Ending electronic bonds will create freer world
The immigration debate has brought the U.S.A. full circle on our fear of a closer relationship with Mexico and how we should fight poverty here at home and abroad. A recent newspaper opinion by Mark Everson, Indiana’s Commissioner of Workforce Development, (Fixing the flaws of 1986, June 17) suggested redirecting a portion of the $6.5 billion border security funding toward interior efforts to reduce the use of workers not authorized to work here through the E-Verify system. However well intentioned this is, it simply shifts the problem of poverty from one place to another, just as border enforcement simply isolates our profligate consumer economy from the desperate poor. Instead we should demand a choice to go forward with a new economic model that rapidly builds non-fossil fuel-based infrastructure into sustainable community living.
Such a massive international undertaking would provide enough jobs for all. Workers and consumers would be allowed to cross borders freely on the new systems of solar mass transit. The upswell in citizen education and participation with free access to the Internet would provide forums for resolving conflict, collective bargaining with employers, fair trade of all production, and electing leaders based on the public good rather than wealth.
People are dreaming of this model every second and slowly coming together to work toward it. Don’t be fooled by the war on terror, endless cycles of violence and the theft of our liberties to solve our problems. Today we have nothing to lose but our electronic chains. Peace and freedom to all.
HOWARD TRAXMOR Fort Wayne
IPFW hopes to foster culture of completion
The Indiana Commission for Higher Education convened on our campus June 13. The purpose was Reaching Higher, Achieving More, which calls for a system of higher education that is student-centered, mission-driven and workforce-aligned. Our campus was proud to host, especially since these agenda items speak to our goal in strategic planning and student success.
We agree with ICHE that a more productive higher education system will increase student success and safeguard college affordability, and that college completion and productivity must not come at the expense of academic quality. The upcoming Regional Campuses Study Committee will be an opportunity to study governance and operation of regional campuses and conduct analysis of our own management, growth, needs and plans.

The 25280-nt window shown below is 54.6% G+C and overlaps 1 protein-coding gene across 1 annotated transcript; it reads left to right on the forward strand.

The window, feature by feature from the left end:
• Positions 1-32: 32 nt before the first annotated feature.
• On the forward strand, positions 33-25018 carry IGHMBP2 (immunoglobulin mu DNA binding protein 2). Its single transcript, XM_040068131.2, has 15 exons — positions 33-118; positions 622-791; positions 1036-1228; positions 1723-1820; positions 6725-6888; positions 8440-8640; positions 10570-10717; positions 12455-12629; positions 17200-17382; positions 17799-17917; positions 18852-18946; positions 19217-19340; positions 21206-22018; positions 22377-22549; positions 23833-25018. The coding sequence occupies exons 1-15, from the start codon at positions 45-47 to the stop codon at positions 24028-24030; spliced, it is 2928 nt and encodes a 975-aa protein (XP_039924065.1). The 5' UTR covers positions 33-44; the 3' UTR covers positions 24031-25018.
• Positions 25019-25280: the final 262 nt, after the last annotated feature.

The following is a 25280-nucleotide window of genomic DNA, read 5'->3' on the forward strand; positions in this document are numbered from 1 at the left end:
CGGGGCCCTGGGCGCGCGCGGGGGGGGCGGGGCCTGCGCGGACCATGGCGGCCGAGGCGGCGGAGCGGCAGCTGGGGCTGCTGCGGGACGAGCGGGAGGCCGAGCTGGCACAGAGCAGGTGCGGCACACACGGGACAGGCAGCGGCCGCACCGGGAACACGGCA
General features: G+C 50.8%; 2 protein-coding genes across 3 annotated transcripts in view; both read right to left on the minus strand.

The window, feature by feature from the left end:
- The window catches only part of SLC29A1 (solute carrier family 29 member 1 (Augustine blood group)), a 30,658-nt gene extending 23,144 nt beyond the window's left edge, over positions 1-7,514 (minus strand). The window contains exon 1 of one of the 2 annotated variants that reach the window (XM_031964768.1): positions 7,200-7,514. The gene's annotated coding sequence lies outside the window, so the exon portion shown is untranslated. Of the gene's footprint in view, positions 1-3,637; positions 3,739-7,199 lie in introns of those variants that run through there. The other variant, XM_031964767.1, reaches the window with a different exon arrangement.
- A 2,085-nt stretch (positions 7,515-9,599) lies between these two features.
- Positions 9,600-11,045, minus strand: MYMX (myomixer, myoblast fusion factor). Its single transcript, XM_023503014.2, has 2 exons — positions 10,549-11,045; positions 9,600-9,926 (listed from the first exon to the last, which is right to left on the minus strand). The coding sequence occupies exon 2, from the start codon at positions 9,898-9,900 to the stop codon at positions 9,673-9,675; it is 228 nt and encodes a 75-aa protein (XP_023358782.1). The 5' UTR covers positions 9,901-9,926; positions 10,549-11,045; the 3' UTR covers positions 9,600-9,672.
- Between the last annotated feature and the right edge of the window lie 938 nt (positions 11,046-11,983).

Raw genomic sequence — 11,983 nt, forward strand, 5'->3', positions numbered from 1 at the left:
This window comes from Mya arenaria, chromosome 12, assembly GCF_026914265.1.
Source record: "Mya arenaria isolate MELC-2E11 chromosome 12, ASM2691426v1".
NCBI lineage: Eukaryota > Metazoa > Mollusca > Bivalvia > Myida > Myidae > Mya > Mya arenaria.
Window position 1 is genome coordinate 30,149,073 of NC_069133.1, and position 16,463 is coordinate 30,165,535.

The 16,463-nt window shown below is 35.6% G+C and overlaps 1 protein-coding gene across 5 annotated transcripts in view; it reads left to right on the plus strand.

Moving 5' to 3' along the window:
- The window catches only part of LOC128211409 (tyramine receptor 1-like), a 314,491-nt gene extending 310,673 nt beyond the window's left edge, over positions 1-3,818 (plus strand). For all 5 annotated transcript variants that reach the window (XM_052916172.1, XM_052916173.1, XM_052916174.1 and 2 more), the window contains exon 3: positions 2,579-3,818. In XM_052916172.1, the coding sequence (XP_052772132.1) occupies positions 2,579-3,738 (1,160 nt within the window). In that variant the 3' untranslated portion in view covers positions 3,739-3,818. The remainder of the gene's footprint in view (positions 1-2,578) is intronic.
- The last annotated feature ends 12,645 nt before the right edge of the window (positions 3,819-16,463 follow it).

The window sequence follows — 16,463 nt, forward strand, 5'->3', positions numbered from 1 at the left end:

We were delighted that ICHE will increase financial aid for students and the support of an Indiana-Ohio reciprocity announcement, which gives greater access and affordability to a growing population of students in the region.
It is my hope that IPFW will be the best university in Indiana for the persistence of its students with the best faculty in Indiana, evidenced by commitment to excellence in the classroom and student outcomes. By creating signature programs of scholarship support, we can facilitate the culture of completion in higher education.
We appreciate ICHE’s support of our campus and willingness to create discourse on important efforts for higher education in Indiana.
VICKY L. CARWEIN Chancellor Indiana University-Purdue University Fort Wayne
Even Danish utopia has its drawbacks
I always read Leonard Goldstein’s letters. You can always learn something from someone as successful as he. But when he said we should be willing to have much higher taxes like Denmark so we could have all their free benefits (A standard of living to which we can aspire, June 4), it raises a few problems.
If our taxes doubled, the lifestyle of the rich would not change, but many of the rest of us would really starve.
Not everyone can make use of a free college education, so you have the less fortunate burdened by a tax they can’t afford that benefits the more fortunate.
Yes, the Danes pay twice as much for gas. But in a country so tiny and compact, they need far less so the yearly cost per person is actually less.